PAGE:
Government Bureaucracy Purgatory

It was time to renew my driver’s license. In fact I went last Monday, four days before it would expire.  I was going to be out-of-town for two of those days.  Now it was urgent. I had to take time away from work despite the pile of work that needed to get done before the end of the day.

Oh, and I had to take the written test. I needed to know the rules of the road. The Illinois rules of the road pamphlet is over 100 pages long. There are some items that I agree everyone should know and a refresher every few years is a good idea.  First one needs to know a myriad of distances by which you must take action, such as how far in advance of a corner to signal a turn (in a residential area or country road – the answers are different), stopping before a railroad crossing, etc. Then you need to know all of the signs. These fall into the “you should know this” category. But then there are the things I do not need to know about, such as where it is permitted to have car seats for infants (mine is 19), things about motorcycles (which I do not drive) and other arcane pieces of information. I had no time to have to take this test a second time. I studied for a couple of hours and prayed my memory would hold out.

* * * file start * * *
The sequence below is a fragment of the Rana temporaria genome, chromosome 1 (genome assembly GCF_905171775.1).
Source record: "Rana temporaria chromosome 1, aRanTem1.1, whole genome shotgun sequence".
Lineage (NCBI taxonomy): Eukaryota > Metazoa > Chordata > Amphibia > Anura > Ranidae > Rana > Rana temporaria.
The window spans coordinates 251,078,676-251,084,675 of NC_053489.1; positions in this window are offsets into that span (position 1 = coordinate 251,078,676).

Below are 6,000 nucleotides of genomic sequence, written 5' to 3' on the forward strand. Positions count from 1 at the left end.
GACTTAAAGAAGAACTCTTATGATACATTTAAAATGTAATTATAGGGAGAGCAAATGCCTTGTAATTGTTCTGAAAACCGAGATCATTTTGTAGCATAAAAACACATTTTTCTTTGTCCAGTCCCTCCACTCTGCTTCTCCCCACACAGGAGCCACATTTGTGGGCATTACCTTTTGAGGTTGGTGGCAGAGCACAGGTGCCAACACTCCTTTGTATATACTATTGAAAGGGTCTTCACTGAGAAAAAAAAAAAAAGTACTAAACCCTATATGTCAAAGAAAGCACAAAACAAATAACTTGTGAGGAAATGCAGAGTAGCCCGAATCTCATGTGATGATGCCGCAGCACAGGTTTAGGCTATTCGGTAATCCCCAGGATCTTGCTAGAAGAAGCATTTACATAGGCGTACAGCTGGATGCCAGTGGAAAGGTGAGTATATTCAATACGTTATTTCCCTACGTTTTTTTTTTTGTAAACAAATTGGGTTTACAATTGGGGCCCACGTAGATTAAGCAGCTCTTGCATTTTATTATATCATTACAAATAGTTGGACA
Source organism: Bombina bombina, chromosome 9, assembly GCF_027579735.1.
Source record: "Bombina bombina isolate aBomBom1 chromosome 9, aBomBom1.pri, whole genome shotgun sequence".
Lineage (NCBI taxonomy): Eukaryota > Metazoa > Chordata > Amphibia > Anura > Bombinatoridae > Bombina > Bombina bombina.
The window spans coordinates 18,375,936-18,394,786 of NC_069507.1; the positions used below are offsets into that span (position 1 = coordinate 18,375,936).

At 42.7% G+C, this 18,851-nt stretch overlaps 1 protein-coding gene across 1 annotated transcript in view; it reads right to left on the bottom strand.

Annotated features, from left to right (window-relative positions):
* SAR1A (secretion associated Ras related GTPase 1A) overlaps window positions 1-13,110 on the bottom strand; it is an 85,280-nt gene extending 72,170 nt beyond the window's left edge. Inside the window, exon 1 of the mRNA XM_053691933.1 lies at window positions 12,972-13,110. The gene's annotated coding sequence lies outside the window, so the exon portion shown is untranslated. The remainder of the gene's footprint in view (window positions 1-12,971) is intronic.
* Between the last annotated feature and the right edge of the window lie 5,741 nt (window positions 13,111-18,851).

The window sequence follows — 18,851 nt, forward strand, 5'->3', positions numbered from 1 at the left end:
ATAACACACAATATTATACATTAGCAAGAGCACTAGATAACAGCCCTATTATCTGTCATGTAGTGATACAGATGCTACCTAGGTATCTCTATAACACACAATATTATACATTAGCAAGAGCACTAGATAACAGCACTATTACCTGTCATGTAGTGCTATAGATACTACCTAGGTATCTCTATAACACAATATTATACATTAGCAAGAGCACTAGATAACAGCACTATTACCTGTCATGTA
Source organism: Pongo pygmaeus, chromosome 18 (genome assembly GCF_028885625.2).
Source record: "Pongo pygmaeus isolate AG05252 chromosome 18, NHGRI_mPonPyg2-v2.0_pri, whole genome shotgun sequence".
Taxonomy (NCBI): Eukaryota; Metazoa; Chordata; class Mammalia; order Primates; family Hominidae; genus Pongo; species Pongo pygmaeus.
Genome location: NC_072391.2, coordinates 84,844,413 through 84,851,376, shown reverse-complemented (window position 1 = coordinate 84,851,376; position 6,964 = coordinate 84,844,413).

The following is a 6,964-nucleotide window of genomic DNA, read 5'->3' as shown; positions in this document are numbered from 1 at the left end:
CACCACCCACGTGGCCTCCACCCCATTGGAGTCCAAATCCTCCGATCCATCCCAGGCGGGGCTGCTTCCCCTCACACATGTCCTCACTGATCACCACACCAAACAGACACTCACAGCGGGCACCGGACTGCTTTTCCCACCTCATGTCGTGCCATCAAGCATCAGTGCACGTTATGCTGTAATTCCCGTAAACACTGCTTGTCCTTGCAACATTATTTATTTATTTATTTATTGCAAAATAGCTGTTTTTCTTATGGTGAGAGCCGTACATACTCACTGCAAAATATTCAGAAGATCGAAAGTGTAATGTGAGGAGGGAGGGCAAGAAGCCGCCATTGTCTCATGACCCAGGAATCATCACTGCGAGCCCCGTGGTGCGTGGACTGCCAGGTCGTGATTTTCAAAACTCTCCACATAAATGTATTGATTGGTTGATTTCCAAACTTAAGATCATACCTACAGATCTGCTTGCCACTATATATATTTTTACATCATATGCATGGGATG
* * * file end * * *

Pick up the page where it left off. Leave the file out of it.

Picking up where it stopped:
So in I walk. I am stressed about the time this will take and  whether I will pass the test. I go to one of the suburban Department Of  Motor Vehicles locations because from experience and urban legend I know that doing this at a  Chicago one would take much longer. Still I am not prepared for a process that mirrors an old factory assembly line. A gauntlet of five stations must be run in order to obtain a license.

First is the line to get in. There is a triage station. A sleepy middle age to old man takes your forms and directs you to the next counter. You get a slip with a letter and three numbers. I am not sure why but for a few people in the line before me this process takes several minutes.

Then wait in some hard plastic chairs to be called by one of ten people manning the next station. After several more minutes I give my number and forms to the guy who looks up my name on the computer. I answer “no” to questions for which a yes answer would presumably bring my quest to a dead stop. Do I take any drugs or have any diseases  that would hinder my ability to drive? (No, I can drive while quite high thank you. Does anyone ever answer Yes to these questions?) I also take a visual exam at this station. At least something useful to weed out those that should not be driving.

On to the cashier. Like in a bad movie, the cashier needs to pause and count money and file some forms just as it becomes my turn in line. More waiting. I  pay and  get my exam. 20 multiple choice questions and I need to identify fifteen signs (No, the words are not written on the pictures of the signs. That would make it too easy to know which is the “Stop” sign.)

Bottom line is that I pass. Fortunately one only needs to answer 80% of the questions correctly.

On to the picture-taking. First step. Wait. Next step have picture taken. Third step. Wait. Last step take your license and run.

Total time, one hour twenty minutes that I did not have that day. Could have been worse. Purgatory, not hell.

About 48facets
What you read is what you get.

One Response to Government Bureaucracy Purgatory

  1. rwolf says:

    Well then, before I forget (which I never do); Happy Birthday.

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